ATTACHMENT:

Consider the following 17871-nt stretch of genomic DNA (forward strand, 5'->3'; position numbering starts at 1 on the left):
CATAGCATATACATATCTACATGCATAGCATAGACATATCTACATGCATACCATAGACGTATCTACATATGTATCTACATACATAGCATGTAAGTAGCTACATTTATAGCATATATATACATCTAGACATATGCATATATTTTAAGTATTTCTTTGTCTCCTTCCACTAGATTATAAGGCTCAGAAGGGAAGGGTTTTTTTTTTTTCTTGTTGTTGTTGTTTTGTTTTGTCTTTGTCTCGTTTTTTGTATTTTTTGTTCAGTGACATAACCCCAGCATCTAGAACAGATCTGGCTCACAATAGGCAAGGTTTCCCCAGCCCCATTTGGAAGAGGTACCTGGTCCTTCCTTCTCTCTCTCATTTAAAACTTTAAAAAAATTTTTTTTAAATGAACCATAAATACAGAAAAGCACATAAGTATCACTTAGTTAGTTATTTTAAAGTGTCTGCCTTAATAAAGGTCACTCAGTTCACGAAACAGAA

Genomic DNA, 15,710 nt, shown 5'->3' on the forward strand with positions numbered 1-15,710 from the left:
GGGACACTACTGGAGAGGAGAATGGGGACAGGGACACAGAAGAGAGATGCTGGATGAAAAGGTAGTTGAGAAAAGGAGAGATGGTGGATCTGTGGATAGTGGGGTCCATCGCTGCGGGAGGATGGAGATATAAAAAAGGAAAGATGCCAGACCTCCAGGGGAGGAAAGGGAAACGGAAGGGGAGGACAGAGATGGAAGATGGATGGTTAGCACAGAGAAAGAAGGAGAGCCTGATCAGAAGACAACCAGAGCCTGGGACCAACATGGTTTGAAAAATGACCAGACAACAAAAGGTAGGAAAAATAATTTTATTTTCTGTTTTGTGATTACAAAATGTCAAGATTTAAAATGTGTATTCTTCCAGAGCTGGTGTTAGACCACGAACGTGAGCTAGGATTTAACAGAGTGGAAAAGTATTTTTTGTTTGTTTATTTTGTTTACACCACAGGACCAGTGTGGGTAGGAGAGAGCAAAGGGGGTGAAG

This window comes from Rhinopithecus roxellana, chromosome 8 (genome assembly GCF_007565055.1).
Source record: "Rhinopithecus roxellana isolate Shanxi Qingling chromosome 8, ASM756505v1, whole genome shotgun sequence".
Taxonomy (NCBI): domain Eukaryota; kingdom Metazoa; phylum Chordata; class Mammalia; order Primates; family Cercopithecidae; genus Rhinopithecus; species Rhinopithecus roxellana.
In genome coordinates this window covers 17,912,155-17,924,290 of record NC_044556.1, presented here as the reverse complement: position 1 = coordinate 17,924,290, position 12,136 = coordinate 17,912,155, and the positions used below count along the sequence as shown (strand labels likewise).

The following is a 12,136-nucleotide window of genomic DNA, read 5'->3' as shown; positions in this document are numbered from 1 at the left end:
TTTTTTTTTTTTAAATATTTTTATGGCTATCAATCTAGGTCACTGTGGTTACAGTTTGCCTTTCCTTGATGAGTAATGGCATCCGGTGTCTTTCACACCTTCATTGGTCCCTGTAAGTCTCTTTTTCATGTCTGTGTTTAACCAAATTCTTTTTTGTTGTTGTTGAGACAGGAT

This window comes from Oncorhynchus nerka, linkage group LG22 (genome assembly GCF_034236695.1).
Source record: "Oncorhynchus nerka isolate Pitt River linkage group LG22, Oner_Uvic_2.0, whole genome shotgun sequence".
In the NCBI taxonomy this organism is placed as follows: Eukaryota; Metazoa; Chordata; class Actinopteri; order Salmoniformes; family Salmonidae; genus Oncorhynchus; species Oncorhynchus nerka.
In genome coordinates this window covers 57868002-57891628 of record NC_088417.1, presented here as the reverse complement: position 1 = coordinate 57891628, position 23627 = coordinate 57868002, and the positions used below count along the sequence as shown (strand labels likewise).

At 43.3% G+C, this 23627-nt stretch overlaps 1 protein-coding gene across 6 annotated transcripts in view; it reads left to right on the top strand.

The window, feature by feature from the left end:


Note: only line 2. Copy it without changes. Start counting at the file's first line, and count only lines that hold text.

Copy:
CATAGCATATACATATCTACATGCATAGCATAGACATATCTACATGCATACCATAGACGTATCTACATATGTATCTACATACATAGCATGTAAGTAGCTACATTTATAGCATATATATACATCTAGACATATGCATATATTTTAAGTATTTCTTTGTCTCCTTCCACTAGATTATAAGGCTCAGAAGGGAAGGGTTTTTTTTTTTTCTTGTTGTTGTTGTTTTGTTTTGTCTTTGTCTCGTTTTTTGTATTTTTTGTTCAGTGACATAACCCCAGCATCTAGAACAGATCTGGCTCACAATAGGCAAGGTTTCCCCAGCCCCATTTGGAAGAGGTACCTGGTCCTTCCTTCTCTCTCTCATTTAAAACTTTAAAAAAATTTTTTTTAAATGAACCATAAATACAGAAAAGCACATAAGTATCACTTAGTTAGTTATTTTAAAGTGTCTGCCTTAATAAAGGTCACTCAGTTCACGAAACAGAA